“The premise that a piece of paper is immutable and therefore the best answer for proving that something was what it was intended to be doesn’t make sense to me,” says Lori Steele, CEO of Everyone Counts, a vendor of online and electronic voting systems that have already been used for elections in cities and states all over the U.S. According to Steele, her company’s software delivers a more reliable audit trail because it is more secure than paper, and because electronic systems can create multiple, independent copies of voting records that can be checked against one another. That sort of redundancy doesn’t exist in today’s paper systems, where you fill out one piece of paper to rely on in the event of a recount.
“Just because someone sees a piece of paper going into a cardboard box, doesn’t mean that that piece of paper was what was delivered in the end and counted,” argues Steele, who alludes to horror stories of paper ballots lost or stolen and never counted.
And what about the privacy requirements? Most democratic governments, including that of the U.S., are elected via a secret ballot in order to stop coercion, intimidation or simple vote selling. Currently, some states that allow overseas voters to return ballots by electronic means, like email or fax, require them to sign an affidavit that acknowledges the secrecy of their vote may be impossible to protect. VerifiedVoting.org says that creating a reliable audit trail while maintaining the secret ballot is an unsolved problem. Steele says her system already meets those requirements.
It really comes down to this: Can you trust an electronic record? Your mileage may vary.
Voting systems must have mechanisms in place for detecting changes to votes
Online voting critics have horror stories to share, too. Smith recounted what happened in 2004 in Carteret County, N.C., when an unanticipated memory limitation on an electronic voting machine caused the system to simply stop counting votes. About 4,500 were lost before anyone noticed. Or the 2010 D.C. pilot program test, in which a team of computer security students from the University of Michigan were able to hack into the system and change not only the results, but the actual choices displayed on screen. (Steele says that one was the result of sloppy code on the part of the vendor of that particular system.)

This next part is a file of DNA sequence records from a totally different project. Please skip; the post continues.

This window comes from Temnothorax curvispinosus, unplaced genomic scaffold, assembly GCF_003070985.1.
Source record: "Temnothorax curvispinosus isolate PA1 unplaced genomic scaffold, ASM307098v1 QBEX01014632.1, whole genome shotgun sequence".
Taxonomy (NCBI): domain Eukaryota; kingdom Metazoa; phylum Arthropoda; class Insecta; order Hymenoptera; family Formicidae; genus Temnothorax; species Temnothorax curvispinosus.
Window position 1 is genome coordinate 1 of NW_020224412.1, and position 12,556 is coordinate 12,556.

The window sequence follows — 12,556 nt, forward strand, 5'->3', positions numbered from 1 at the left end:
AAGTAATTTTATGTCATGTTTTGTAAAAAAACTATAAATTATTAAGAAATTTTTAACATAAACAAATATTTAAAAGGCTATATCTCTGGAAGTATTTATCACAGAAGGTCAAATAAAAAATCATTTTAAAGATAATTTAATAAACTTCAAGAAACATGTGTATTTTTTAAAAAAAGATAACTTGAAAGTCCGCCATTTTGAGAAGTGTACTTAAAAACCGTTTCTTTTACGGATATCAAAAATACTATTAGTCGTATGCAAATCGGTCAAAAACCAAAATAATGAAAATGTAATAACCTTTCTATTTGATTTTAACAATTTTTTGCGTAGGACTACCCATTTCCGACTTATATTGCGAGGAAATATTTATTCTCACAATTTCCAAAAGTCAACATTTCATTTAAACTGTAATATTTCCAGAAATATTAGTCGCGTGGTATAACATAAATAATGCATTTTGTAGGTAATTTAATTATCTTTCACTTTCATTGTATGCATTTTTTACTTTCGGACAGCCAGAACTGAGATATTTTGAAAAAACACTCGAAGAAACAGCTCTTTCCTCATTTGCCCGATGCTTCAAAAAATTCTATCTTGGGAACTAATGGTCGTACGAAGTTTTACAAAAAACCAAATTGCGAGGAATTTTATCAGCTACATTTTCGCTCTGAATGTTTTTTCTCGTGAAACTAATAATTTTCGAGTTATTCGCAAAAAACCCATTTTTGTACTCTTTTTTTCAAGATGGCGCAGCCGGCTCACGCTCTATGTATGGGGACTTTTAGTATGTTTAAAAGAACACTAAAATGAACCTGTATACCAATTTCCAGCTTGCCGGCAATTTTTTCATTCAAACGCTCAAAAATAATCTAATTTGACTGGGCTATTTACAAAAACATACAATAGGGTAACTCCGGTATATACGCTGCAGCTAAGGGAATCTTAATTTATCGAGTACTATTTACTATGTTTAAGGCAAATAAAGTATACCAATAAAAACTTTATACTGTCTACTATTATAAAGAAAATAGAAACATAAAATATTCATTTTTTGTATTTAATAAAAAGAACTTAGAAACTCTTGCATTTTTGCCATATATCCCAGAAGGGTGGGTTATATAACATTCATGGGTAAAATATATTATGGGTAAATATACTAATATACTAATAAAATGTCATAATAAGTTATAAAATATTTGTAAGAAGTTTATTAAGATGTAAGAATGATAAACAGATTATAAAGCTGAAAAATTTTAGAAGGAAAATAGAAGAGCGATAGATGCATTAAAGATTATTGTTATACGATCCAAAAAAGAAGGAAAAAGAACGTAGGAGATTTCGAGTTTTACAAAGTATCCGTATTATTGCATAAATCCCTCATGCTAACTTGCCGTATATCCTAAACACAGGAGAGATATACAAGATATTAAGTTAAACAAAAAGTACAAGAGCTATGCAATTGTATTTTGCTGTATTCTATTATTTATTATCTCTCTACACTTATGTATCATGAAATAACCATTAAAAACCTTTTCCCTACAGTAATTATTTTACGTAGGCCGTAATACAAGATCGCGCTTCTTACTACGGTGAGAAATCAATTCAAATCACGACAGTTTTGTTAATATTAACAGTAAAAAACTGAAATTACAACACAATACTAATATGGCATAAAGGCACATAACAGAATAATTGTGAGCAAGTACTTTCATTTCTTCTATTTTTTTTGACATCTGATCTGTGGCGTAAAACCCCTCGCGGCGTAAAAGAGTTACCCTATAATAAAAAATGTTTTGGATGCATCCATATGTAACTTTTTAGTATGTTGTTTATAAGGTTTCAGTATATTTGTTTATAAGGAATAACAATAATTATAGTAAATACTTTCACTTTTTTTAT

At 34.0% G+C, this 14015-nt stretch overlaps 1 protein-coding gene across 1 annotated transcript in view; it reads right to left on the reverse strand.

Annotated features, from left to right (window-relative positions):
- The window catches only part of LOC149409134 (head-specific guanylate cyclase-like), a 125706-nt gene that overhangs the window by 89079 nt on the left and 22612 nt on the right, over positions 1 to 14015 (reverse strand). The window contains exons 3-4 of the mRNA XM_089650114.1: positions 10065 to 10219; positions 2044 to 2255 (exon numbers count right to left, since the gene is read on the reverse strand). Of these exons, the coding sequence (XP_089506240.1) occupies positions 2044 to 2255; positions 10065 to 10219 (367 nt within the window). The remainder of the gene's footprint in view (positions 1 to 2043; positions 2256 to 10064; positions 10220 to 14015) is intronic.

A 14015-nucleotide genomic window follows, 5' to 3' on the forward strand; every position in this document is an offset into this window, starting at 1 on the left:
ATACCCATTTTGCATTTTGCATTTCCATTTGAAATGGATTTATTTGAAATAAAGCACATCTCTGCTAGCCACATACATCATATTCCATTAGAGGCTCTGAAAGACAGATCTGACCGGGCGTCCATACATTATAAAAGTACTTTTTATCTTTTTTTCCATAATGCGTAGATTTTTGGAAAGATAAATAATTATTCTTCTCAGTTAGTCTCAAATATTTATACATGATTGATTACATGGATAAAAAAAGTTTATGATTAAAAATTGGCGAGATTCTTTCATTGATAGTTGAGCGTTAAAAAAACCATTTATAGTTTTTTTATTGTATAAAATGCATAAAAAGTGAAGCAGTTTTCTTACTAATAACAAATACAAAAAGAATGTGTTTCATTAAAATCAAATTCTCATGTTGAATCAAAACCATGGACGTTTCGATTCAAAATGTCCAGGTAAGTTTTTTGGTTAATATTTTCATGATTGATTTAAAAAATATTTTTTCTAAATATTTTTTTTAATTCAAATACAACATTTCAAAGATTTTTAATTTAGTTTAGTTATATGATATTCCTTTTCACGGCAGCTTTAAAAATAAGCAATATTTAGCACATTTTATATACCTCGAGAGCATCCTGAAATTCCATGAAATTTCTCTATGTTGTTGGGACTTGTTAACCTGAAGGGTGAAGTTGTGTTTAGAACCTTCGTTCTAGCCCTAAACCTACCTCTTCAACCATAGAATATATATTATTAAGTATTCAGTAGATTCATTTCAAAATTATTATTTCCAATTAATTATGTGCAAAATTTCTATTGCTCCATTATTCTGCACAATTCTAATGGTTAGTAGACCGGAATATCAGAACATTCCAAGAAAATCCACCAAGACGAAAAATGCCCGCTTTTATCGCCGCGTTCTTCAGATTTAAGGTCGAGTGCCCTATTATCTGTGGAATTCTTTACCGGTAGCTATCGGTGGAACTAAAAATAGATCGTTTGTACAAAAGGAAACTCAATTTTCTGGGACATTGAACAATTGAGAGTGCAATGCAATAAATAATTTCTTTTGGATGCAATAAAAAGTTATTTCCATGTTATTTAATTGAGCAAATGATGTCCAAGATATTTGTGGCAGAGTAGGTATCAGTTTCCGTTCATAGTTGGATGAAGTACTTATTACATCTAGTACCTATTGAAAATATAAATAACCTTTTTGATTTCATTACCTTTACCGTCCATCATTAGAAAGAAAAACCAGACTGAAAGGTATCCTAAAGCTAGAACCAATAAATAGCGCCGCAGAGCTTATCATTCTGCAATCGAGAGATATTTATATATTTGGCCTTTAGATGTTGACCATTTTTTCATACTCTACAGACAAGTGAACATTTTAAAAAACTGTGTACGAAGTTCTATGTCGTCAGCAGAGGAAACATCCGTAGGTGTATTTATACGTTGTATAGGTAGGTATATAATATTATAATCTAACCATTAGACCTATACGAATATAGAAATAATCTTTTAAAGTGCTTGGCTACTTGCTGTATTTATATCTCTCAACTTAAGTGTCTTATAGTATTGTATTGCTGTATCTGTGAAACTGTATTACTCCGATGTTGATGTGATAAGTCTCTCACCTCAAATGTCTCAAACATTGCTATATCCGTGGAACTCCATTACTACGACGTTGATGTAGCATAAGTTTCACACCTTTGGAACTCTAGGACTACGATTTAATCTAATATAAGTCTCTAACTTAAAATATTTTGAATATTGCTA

Even though Steele claims that Everyone Counts’ software uses highly complex, military-grade encryption that is nearly unhackable, she concedes that in computer security you can never say never. “Technology changes fast. It’s important that we maintain our state-of-the-art standards in both security and accessibility,” she says.
That’s a big concern for critics, who note that even if you can assume an online system is no more secure than our current standards, they exponentially increase the attack surface. It’s much easier to hack into a broadly used system and alter thousands of votes than it is to counterfeit thousands of paper ballots.
If a nightmare scenario were to manifest, and a voting system was hacked and not detected, we may never know, according to Jefferson. That’s the main difference between banking and voting, he said at the RSA conference. Because of the privacy requirements, there’s no list of voter decisions that allows you to check and say, “Yep, my vote was recorded correctly.” According to Jefferson, it’s more likely that the wrong person takes office and life goes on with no one the wiser.
That’s a troubling scenario, but it seems to ignore that the same methods used today to uncover discrepancies in the vote — like exit polling and automatic recounts — could still be employed. As long as that audit record exists, any election should be verifiable.
Voting systems must not be subject to wide-scale service disruptions
Perhaps the most serious potential issue for online voting systems is the threat of a distributed denial of service attack. While our current network of polling places leaves thousands of voters disenfranchised each election cycle, because of long lines, poorly publicized poll location changes, the inability to travel or misinformation — a wide-scale DDoS attack could theoretically disenfranchise large swaths of the voting public.